Who knows! Common sense does not prevail when up against an insurance company. We thought we were fully covered, considering a tree had demolished our house. Despite their builder calling it a right off/total loss, we were only offered 45% payout due to deterioration on our 50 year old home. This knowledge after the fact cut us deep. Their building surveyor said “they always low ball the first offer”. We were horrified, this wasn’t a game- this was our lively hood and our home. We wish we had taken yearly photos of the property, inside and out. Had we done this, when disputing the numerous cracks caused by the tree impact, we would have had the proof of prior condition.

Can I question my claim?

Of course you can. You can ask for copies of all documents or reports to do with your claim. We knew there to be more damage than had been outlined in their reports and took it upon ourselves to get a second opinion. Insurance were quite happy to review our own builders quote and engineers reports, as long as we covered the costs. This decision turned out to be the best thing we could have done. To get the backing from professionals gave us the evidence to have our concerns listened to. This took many hours to get our builders quote up to a standard they would accept. With these independent reports we got the repair cost up to 75%.

How long should my claim take?

Be ready for the initial whirlwind. The first 10 days went by in a blur of make safe crew’s, tree loppers and builders, all wanting to secure the property and make it safe. Insurance have to comply with council regulations, who need to be notified. Everything seemed to be running smoothly- then the waiting began, waiting for reports and waiting for answers.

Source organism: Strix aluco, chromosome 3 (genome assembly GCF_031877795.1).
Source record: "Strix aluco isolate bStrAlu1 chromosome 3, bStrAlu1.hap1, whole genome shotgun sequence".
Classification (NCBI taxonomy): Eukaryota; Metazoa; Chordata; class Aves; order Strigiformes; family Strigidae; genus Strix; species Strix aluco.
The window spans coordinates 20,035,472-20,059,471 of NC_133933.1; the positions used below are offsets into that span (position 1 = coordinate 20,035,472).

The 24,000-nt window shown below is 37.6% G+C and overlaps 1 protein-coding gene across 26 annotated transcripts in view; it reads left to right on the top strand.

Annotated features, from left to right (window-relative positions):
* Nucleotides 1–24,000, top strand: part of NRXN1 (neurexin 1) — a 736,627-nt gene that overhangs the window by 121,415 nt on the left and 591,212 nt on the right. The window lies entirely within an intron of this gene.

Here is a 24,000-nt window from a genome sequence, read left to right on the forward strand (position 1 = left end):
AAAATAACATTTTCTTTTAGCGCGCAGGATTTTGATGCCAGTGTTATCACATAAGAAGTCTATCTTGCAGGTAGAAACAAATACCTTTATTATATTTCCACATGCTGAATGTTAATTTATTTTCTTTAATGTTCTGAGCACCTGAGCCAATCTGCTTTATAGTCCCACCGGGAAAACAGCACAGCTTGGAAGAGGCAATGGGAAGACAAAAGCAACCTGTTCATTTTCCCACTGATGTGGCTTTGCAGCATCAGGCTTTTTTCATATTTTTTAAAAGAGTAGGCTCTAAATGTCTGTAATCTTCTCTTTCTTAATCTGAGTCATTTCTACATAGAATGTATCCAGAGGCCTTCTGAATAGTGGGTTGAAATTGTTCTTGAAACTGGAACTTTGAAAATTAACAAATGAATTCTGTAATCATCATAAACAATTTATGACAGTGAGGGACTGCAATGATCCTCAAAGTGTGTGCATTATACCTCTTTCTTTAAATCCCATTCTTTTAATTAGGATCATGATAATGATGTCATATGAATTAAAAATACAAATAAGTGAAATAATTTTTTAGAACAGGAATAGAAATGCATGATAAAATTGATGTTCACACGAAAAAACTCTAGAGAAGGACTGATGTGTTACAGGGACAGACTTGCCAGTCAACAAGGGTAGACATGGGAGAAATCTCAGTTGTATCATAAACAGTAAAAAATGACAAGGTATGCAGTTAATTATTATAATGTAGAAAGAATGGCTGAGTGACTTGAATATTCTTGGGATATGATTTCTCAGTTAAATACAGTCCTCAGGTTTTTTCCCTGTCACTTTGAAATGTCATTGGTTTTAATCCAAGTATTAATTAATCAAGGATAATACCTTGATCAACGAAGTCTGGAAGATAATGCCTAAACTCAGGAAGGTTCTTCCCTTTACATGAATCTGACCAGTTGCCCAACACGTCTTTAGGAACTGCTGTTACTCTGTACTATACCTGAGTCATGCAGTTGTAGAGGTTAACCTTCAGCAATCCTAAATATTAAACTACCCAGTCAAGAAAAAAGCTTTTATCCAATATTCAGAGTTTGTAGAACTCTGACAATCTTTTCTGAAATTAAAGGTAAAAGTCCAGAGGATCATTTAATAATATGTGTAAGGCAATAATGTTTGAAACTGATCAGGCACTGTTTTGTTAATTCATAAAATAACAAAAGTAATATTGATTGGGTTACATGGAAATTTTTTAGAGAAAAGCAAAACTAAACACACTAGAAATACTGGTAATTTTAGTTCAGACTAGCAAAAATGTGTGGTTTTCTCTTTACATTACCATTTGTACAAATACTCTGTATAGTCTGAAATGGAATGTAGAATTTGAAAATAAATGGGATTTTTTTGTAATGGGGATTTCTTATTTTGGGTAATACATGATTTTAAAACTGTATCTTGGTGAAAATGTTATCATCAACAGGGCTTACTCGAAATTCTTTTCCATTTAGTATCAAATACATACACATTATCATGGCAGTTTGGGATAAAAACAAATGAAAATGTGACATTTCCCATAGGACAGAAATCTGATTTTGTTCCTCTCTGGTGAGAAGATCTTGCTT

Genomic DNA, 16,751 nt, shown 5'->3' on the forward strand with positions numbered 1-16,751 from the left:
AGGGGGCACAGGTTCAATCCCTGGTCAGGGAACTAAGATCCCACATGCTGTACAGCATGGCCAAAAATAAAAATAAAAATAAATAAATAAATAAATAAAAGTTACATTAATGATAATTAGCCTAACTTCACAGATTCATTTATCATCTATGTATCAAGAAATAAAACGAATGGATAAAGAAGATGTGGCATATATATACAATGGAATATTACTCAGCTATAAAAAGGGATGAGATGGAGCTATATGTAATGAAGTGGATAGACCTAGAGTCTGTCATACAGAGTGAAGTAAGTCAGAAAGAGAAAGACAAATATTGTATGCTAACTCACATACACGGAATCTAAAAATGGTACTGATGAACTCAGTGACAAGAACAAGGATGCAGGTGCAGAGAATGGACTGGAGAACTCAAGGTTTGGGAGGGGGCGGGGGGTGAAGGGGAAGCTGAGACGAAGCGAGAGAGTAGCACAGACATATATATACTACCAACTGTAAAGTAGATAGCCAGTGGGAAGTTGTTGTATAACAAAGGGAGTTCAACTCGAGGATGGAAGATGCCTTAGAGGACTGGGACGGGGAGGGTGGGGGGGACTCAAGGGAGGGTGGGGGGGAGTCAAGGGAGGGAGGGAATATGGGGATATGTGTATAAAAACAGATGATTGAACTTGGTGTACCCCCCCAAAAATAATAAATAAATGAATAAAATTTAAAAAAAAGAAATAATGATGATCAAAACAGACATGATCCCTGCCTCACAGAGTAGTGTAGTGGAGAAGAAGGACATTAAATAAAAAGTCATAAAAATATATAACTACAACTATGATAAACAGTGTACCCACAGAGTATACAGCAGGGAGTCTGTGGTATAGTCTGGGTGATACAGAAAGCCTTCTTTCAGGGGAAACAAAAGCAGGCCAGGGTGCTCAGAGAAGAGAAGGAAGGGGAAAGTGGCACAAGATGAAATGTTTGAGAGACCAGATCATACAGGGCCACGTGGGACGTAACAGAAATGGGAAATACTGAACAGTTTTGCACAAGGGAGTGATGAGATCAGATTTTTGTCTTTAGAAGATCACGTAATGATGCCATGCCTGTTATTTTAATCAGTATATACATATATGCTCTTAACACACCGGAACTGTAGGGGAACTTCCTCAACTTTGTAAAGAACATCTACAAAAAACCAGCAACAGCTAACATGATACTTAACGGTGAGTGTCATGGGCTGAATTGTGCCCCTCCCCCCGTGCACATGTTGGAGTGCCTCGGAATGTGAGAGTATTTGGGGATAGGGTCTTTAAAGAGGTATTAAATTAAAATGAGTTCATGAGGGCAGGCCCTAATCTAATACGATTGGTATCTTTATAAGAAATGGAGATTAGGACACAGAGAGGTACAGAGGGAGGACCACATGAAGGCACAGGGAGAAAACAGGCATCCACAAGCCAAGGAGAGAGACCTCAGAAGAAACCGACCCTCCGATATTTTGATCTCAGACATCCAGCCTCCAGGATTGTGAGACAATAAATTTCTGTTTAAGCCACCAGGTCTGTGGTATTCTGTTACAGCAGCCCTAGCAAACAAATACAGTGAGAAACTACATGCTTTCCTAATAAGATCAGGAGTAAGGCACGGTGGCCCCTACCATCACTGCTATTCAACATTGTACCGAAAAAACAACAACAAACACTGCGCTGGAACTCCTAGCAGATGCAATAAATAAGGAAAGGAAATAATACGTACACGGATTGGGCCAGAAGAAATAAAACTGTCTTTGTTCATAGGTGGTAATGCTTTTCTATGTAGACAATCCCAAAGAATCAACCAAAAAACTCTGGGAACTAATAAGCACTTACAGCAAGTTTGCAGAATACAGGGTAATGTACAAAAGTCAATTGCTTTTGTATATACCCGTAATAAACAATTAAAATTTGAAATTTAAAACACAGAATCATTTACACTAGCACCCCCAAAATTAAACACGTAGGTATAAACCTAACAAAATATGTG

General insurer’s have a code of practice they have to abide by (http://codeofpractice.com.au). Item 7.1 states “we will conduct claims handling in an honest, fair, transparent and timely manner” The most disappointing of all were time lines given- nothing ever seemed to arrive on time, 10 days turned to 33 days for a single report.

Decisions about the claim are meant to be made within four months, unless exceptional circumstances apply. When our claim hit four months we noticed an urgency to wrap everything up.

Should I go to the Ombudsman?

Many people believe going to the ombudsman an easy answer. Complaints will only be considered after 45 days since an attempt to resolve the issue with your service provider. Shortening the life of the claim to 1000 characters, our complaint got accepted. Numerous steps followed, with this first stage taking 4 months and no word from insurance during this time. While 3 deadlines to provide evidence were given, insurance failed to meet them all and rejected the ombudsman’s recommendation, progressing our complaint to the next level. We stood our ground and after 301 days in a claim, we partially signed off. We can now start the rebuild of our home while we wait at least another 4 months to get the binding decision from the ombudsman.

My best advice is, ask insurance to put everything in writing. If something doesn’t sound right- question it. Get a second opinion. Ask for all documents and read them. Write everything down. Finally, shop round for insurance companies- you really do get what you pay for.